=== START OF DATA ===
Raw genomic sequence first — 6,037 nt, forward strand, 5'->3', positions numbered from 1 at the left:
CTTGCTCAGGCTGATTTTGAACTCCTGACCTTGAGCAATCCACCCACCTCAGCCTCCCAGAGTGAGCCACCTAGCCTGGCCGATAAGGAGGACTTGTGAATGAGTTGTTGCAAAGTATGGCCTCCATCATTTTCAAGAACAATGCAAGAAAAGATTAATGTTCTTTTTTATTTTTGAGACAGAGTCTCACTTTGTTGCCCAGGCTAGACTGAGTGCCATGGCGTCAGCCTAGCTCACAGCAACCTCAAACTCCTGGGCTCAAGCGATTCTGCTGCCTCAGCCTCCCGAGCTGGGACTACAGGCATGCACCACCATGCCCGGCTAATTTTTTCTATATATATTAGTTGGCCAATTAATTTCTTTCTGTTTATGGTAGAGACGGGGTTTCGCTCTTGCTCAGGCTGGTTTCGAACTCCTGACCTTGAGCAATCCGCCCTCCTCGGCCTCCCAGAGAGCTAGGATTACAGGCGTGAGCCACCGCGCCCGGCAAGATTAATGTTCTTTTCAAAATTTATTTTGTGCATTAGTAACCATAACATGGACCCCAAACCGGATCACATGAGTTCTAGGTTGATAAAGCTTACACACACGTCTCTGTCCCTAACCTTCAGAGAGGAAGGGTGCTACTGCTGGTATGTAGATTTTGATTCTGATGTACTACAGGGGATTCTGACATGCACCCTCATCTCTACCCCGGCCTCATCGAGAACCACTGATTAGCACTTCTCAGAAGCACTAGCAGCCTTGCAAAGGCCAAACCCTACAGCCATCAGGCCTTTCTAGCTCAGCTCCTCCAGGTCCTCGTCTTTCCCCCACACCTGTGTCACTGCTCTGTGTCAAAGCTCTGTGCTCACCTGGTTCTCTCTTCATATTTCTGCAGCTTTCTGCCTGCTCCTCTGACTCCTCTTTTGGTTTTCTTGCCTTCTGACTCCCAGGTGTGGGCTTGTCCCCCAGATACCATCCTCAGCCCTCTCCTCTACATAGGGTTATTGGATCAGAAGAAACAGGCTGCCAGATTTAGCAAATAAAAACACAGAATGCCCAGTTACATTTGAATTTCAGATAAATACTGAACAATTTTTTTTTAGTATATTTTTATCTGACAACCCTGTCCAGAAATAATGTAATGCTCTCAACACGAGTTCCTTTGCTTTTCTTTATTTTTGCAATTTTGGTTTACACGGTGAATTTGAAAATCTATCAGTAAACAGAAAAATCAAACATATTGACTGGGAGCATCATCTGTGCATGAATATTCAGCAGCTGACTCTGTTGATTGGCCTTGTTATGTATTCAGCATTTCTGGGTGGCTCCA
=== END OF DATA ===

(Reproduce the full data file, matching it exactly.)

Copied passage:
Raw genomic sequence first — 6,037 nt, forward strand, 5'->3', positions numbered from 1 at the left:
CTTGCTCAGGCTGATTTTGAACTCCTGACCTTGAGCAATCCACCCACCTCAGCCTCCCAGAGTGAGCCACCTAGCCTGGCCGATAAGGAGGACTTGTGAATGAGTTGTTGCAAAGTATGGCCTCCATCATTTTCAAGAACAATGCAAGAAAAGATTAATGTTCTTTTTTATTTTTGAGACAGAGTCTCACTTTGTTGCCCAGGCTAGACTGAGTGCCATGGCGTCAGCCTAGCTCACAGCAACCTCAAACTCCTGGGCTCAAGCGATTCTGCTGCCTCAGCCTCCCGAGCTGGGACTACAGGCATGCACCACCATGCCCGGCTAATTTTTTCTATATATATTAGTTGGCCAATTAATTTCTTTCTGTTTATGGTAGAGACGGGGTTTCGCTCTTGCTCAGGCTGGTTTCGAACTCCTGACCTTGAGCAATCCGCCCTCCTCGGCCTCCCAGAGAGCTAGGATTACAGGCGTGAGCCACCGCGCCCGGCAAGATTAATGTTCTTTTCAAAATTTATTTTGTGCATTAGTAACCATAACATGGACCCCAAACCGGATCACATGAGTTCTAGGTTGATAAAGCTTACACACACGTCTCTGTCCCTAACCTTCAGAGAGGAAGGGTGCTACTGCTGGTATGTAGATTTTGATTCTGATGTACTACAGGGGATTCTGACATGCACCCTCATCTCTACCCCGGCCTCATCGAGAACCACTGATTAGCACTTCTCAGAAGCACTAGCAGCCTTGCAAAGGCCAAACCCTACAGCCATCAGGCCTTTCTAGCTCAGCTCCTCCAGGTCCTCGTCTTTCCCCCACACCTGTGTCACTGCTCTGTGTCAAAGCTCTGTGCTCACCTGGTTCTCTCTTCATATTTCTGCAGCTTTCTGCCTGCTCCTCTGACTCCTCTTTTGGTTTTCTTGCCTTCTGACTCCCAGGTGTGGGCTTGTCCCCCAGATACCATCCTCAGCCCTCTCCTCTACATAGGGTTATTGGATCAGAAGAAACAGGCTGCCAGATTTAGCAAATAAAAACACAGAATGCCCAGTTACATTTGAATTTCAGATAAATACTGAACAATTTTTTTTTAGTATATTTTTATCTGACAACCCTGTCCAGAAATAATGTAATGCTCTCAACACGAGTTCCTTTGCTTTTCTTTATTTTTGCAATTTTGGTTTACACGGTGAATTTGAAAATCTATCAGTAAACAGAAAAATCAAACATATTGACTGGGAGCATCATCTGTGCATGAATATTCAGCAGCTGACTCTGTTGATTGGCCTTGTTATGTATTCAGCATTTCTGGGTGGCTCCA